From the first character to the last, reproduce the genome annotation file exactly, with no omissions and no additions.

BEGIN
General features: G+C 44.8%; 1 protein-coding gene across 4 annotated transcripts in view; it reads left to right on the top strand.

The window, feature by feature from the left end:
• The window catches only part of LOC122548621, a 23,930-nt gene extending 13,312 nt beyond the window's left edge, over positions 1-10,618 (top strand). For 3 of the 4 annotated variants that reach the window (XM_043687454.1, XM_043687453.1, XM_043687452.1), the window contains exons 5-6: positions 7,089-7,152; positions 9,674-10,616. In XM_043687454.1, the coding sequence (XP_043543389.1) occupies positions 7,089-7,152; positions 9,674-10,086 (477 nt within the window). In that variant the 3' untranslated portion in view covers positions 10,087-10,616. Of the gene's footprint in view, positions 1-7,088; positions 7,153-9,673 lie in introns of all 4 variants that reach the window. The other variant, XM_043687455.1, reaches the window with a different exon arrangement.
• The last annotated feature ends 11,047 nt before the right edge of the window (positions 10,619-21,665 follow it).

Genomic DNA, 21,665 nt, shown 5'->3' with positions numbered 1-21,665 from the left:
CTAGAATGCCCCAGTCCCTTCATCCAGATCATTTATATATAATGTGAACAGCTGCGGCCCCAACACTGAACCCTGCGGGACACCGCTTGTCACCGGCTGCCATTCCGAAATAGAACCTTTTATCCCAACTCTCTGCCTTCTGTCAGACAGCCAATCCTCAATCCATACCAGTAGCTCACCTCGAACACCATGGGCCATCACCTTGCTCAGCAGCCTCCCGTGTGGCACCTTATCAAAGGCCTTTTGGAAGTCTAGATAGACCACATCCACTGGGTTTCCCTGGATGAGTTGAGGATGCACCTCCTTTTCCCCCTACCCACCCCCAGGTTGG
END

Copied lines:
General features: G+C 44.8%; 1 protein-coding gene across 4 annotated transcripts in view; it reads left to right on the top strand.

The window, feature by feature from the left end:
• The window catches only part of LOC122548621, a 23,930-nt gene extending 13,312 nt beyond the window's left edge, over positions 1-10,618 (top strand). For 3 of the 4 annotated variants that reach the window (XM_043687454.1, XM_043687453.1, XM_043687452.1), the window contains exons 5-6: positions 7,089-7,152; positions 9,674-10,616. In XM_043687454.1, the coding sequence (XP_043543389.1) occupies positions 7,089-7,152; positions 9,674-10,086 (477 nt within the window). In that variant the 3' untranslated portion in view covers positions 10,087-10,616. Of the gene's footprint in view, positions 1-7,088; positions 7,153-9,673 lie in introns of all 4 variants that reach the window. The other variant, XM_043687455.1, reaches the window with a different exon arrangement.
• The last annotated feature ends 11,047 nt before the right edge of the window (positions 10,619-21,665 follow it).

Genomic DNA, 21,665 nt, shown 5'->3' with positions numbered 1-21,665 from the left:
CTAGAATGCCCCAGTCCCTTCATCCAGATCATTTATATATAATGTGAACAGCTGCGGCCCCAACACTGAACCCTGCGGGACACCGCTTGTCACCGGCTGCCATTCCGAAATAGAACCTTTTATCCCAACTCTCTGCCTTCTGTCAGACAGCCAATCCTCAATCCATACCAGTAGCTCACCTCGAACACCATGGGCCATCACCTTGCTCAGCAGCCTCCCGTGTGGCACCTTATCAAAGGCCTTTTGGAAGTCTAGATAGACCACATCCACTGGGTTTCCCTGGATGAGTTGAGGATGCACCTCCTTTTCCCCCTACCCACCCCCAGGTTGG